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College Talk Blog

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College Survival Skills

Posted on May 31, 2017 at 10:37 AM
I recently spoke to a young man who is on academic probation from his college. He needs to raise his grade point average in his summer courses in order to return to college in good standing this fall. Talking to him, I began to understand one reason why he was not doing well in college. He does not currently understand how grade point average calculations are done.

The thing that makes it so hard to recover from academic probation is that, in order to do so, the student has to earn grades quite a bit higher than what is usual for the student. So instead of the C's the student thinks he needs, my calculations show that he needs a minimum of B's in all courses attempted this summer. With other students the situation is even more difficult. Another student has to earn straight A's this summer to be readmitted to his college next fall.

His lack of understanding of his academic situation with regard to improving grade point average likely contributed to his low grade point average in the first place. The first term that his grades were low, he thought as long as he earned C's next time he would be in good standing. That was not true, earning C's largely kept him in the same place. He needed B's or better to get out of trouble and the more credits he earned, the higher his grades had to be to earn good standing.

Complicating the ability of the student to earn the necessary grades to regain good standing is the fact that so many of them work demanding summer jobs. Such students exist in a very tense summer environment. Their entire future at a college is resting on their summer grades. Simultaneously, they are often under pressure from supervisors to work extended hours. Parents can sometimes also be an additional pressure point for such students. They may pressure the student about grades and working as many hours as possible.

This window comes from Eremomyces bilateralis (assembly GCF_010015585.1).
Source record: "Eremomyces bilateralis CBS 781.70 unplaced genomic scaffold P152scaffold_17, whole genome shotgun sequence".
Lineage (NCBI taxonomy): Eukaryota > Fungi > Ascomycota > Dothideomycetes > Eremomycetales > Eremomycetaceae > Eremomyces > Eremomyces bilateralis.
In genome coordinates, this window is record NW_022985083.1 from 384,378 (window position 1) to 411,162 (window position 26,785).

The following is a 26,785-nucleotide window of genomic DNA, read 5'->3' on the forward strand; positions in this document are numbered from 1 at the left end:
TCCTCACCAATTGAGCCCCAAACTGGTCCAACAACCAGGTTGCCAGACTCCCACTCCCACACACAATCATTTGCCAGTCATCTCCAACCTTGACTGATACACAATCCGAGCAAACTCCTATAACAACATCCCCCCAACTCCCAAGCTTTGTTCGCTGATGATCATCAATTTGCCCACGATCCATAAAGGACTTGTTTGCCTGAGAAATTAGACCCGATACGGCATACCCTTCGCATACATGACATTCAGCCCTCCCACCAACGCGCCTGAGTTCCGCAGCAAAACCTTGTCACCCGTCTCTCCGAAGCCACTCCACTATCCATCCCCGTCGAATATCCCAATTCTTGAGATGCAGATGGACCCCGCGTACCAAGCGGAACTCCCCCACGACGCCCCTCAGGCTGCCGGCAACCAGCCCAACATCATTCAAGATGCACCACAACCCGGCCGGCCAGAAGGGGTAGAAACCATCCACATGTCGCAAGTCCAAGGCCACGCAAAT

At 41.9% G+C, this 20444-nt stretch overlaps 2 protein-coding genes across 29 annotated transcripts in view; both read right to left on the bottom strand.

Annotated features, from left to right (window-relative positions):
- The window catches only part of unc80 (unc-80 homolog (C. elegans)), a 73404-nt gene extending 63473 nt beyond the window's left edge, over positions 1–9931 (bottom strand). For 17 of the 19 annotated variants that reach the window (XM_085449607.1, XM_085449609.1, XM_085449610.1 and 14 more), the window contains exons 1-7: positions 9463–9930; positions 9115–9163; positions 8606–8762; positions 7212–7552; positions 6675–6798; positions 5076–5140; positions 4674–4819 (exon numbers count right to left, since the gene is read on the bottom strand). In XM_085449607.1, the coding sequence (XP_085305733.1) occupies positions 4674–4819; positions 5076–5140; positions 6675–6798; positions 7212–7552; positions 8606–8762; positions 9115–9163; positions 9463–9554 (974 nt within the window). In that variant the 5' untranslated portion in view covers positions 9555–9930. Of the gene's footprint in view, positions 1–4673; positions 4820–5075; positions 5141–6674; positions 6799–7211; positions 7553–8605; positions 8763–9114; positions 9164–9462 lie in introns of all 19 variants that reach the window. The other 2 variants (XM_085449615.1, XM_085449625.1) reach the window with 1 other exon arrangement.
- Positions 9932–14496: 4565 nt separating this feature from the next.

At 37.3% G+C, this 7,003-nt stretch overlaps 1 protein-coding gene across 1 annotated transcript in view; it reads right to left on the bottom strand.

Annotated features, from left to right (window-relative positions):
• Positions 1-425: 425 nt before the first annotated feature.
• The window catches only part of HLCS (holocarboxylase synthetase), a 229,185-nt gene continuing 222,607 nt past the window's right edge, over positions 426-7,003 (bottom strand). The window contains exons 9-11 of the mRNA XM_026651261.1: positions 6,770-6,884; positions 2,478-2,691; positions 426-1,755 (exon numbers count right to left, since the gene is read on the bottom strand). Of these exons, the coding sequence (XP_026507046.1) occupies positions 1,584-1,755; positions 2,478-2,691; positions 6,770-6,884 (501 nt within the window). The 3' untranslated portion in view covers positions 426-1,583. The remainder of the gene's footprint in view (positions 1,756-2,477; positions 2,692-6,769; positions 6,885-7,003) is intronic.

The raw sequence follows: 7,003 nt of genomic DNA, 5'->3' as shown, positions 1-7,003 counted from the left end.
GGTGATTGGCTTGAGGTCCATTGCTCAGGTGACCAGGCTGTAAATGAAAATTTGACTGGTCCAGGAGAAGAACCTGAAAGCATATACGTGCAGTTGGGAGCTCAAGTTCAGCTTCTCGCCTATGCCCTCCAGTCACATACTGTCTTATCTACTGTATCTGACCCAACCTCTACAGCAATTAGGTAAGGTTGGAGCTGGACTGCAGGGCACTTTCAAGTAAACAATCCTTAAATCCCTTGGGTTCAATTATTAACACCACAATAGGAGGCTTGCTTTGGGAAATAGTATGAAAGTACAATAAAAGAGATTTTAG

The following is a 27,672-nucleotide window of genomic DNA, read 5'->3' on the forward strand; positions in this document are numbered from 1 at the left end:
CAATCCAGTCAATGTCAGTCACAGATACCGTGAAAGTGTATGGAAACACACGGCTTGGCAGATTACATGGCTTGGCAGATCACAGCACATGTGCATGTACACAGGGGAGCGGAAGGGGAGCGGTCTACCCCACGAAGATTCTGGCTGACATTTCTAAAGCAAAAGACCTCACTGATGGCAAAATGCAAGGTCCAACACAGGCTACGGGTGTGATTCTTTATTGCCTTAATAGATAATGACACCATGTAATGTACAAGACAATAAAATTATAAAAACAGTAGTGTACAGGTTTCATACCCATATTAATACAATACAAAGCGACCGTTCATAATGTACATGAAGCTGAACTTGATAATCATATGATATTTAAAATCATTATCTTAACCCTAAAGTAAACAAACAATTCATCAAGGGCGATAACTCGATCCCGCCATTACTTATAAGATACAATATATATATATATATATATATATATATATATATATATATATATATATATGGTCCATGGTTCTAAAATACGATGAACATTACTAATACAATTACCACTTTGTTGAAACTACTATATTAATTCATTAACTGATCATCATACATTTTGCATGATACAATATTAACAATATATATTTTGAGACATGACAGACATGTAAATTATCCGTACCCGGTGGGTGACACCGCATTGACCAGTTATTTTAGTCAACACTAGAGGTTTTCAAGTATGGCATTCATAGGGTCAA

In situations like this, students often feel that nothing is flexible. They cannot imagine reducing hours or quitting their job. They also do not want to disappoint their parents and they feel that their academic situation is an all or nothing situation. The stress level in such situations is high and that's a bad thing for someone who is still growing and who may not be fully equipped yet to deal with so much pressure and make the best long term decisions for themselves. If they try to give up sleep to make everyone happy, their grades are likely to suffer as will their job performance. Parents who want their children to succeed in such situations should help their college student set themselves up for success with a schedule that provides enough time to complete college work.



Categories: Positioning Students for Success

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